What’s a great way to stay busy inside while the weather is cold? We know you might not want to hear it, but cleaning. Not cleaning up after the kids or your husband, but cleaning guns. Grab a cup of coffee and a few tools, and enjoy a few minutes cleaning your favorite pistol. I’m going to show you how I tear down, wipe clean and reassemble my STI DVC 3Gun model 9mm pistol. This isn’t a full-blown cleaning, just a quick cleaning, the sort I do every night at a match.
Not a Soccer Mom is sponsored by Jagemann Sporting Group
First, always make sure your firearm is empty and obey the rules of firearms safety. I like to clean guns sitting in front of the woodstove when it’s this cold, but today, this time I did it at a table while my son videotaped so you could see. I also advise wearing safety glasses. While the video is sped up, here are the basic steps:
You start cleaning a 2011 style pistol by removing the slide. I hold mine with my right hand, drawing the slide back to the rear enough that I can see the slots for the slide stop, and my left hand can push the slide stop from the ejection port side to start it moving, then I can grab it from the left side and remove it. You can see this in the video at normal speed.
One of the neat features of a DVC 3Gun pistol is that the tool-less guide rod allows easy capture and removal of the spring. Once it is compressed, you push the articulating portion of the guide rod to lock the spring in place. Then remove the guide rod and captured spring. You see me do this in the video, but here are some close ups of the guide rod and spring being removed:
With the guide rod and spring out, twist your barrel pushing a quarter turn counterclockwise, so the tab lines up with the slot, and flip the barrel link down so you can remove the barrel from the muzzle end of the slide.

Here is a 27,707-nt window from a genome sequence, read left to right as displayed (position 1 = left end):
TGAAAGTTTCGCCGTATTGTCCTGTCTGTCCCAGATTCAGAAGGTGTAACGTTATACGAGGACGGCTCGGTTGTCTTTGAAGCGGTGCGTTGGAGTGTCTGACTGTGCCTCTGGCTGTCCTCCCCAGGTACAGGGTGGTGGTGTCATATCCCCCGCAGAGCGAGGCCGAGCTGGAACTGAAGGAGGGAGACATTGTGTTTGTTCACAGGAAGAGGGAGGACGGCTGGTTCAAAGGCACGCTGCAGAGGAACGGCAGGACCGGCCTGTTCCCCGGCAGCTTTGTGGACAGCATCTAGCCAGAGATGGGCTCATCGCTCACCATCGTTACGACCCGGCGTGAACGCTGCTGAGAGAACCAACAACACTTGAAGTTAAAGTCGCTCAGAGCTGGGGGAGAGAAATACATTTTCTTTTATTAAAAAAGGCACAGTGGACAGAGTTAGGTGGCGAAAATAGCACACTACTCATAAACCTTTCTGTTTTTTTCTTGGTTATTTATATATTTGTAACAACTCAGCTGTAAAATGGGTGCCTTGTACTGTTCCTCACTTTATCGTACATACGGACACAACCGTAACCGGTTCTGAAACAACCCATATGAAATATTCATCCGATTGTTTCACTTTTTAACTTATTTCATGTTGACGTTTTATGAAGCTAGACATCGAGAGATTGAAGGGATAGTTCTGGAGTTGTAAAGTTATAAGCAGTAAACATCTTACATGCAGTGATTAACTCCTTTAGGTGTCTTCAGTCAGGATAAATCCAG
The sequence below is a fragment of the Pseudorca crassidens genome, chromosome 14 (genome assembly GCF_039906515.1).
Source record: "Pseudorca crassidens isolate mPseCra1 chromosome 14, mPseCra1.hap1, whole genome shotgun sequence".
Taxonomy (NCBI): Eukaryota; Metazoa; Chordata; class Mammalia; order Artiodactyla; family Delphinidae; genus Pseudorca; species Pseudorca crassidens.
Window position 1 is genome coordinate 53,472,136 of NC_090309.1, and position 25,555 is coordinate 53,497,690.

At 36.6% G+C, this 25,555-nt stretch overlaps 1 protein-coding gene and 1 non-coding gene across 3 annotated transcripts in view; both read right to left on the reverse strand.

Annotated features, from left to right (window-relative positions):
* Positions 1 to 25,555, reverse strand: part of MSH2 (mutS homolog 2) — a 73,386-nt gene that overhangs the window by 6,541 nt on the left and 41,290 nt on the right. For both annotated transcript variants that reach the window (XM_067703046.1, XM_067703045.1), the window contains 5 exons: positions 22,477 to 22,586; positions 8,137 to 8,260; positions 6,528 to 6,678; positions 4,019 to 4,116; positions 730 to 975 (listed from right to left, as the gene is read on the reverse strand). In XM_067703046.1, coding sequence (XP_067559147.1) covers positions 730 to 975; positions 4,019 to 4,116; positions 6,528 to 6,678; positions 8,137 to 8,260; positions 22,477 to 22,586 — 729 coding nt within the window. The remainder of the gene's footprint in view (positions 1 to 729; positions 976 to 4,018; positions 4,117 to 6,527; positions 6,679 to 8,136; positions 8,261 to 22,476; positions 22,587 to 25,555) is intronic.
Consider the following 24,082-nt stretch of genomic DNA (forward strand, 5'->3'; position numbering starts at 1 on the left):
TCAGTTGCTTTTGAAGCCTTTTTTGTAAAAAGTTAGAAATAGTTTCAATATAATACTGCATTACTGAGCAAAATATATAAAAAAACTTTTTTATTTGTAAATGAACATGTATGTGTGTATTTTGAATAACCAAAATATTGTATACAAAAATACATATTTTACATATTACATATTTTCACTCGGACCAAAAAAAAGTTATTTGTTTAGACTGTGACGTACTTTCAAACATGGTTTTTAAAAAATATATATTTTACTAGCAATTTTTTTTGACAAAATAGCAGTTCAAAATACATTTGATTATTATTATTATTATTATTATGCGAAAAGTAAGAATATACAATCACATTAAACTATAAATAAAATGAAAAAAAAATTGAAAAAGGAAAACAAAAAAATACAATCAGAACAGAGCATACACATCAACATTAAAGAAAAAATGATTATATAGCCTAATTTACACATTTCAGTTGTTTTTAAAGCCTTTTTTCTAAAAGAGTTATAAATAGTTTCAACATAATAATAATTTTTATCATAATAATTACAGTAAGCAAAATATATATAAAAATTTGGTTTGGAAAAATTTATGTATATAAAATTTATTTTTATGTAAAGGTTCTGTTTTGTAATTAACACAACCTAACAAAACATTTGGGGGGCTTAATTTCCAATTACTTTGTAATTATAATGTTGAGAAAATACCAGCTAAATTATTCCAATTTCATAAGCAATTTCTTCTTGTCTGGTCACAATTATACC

I wipe down the slide and frame, clean off any carbon, pay special attention to the area around the extractor, my mag release, and remove all of the carbon I can with a rag or paper towel and then something like a felt pipe cleaner or Q-tip in the places a rag won’t reach. I always clean the extractor hook with a felt pipe cleaner to make sure there is not any carbon build up underneath the hook.
Once everything is wiped off, I oil my gun back up. A light coat on the barrel, locking lugs, the barrel link, the slide/rails … I add a little to the recoil spring, and will often lightly coat my barrel feed ramp to help make cleaning carbon off easier the next time I wipe the gun down. If in doubt, check the gun’s manual for advice on where to place oil.
Reverse the order of what you did to tear down the gun when you put your gun back together.
Insert your barrel into the slide with the barrel bushing over the end. Rotate the bushing to line up the slot like you did when you removed it, then once the barrel is inserted into the slide, align the bushing straight up and down.
Slide your guide rod and recoil spring back into the slide, facing the notch down over the locking lug on your barrel, then twisting it so the correct side faces downward.
Make sure the guide rod is rotated into the correct position.
Using my left hand, I hold the spring and guide rod firmly into the slide, against the barrel, then I align the barrel link straight up and down.
Caption: barrel link set up for slide stop.
When I slide the frame and slide together, I try to move the frame onto the slide, since that leaves the barrel link with the hole I need to put the slide stop into, downward and I don’t have to mess around trying to line things up.
Then I put the slide stop into the hole, then move the slide to allow the slide stop to fit in the slots and push it together.
This takes longer to read than accomplish. So pour yourself a cup of coffee, gather your cleaning gear, and do something productive while you’re cooped up indoors!
Bore snake in the proper caliber.
Rag or paper towels
Q-tips or pipe cleaners to reach tight spots.
This Retro WON first appeared January 2018.
Read Becky’s Semi-Auto Shotgun Cleaning How-To here.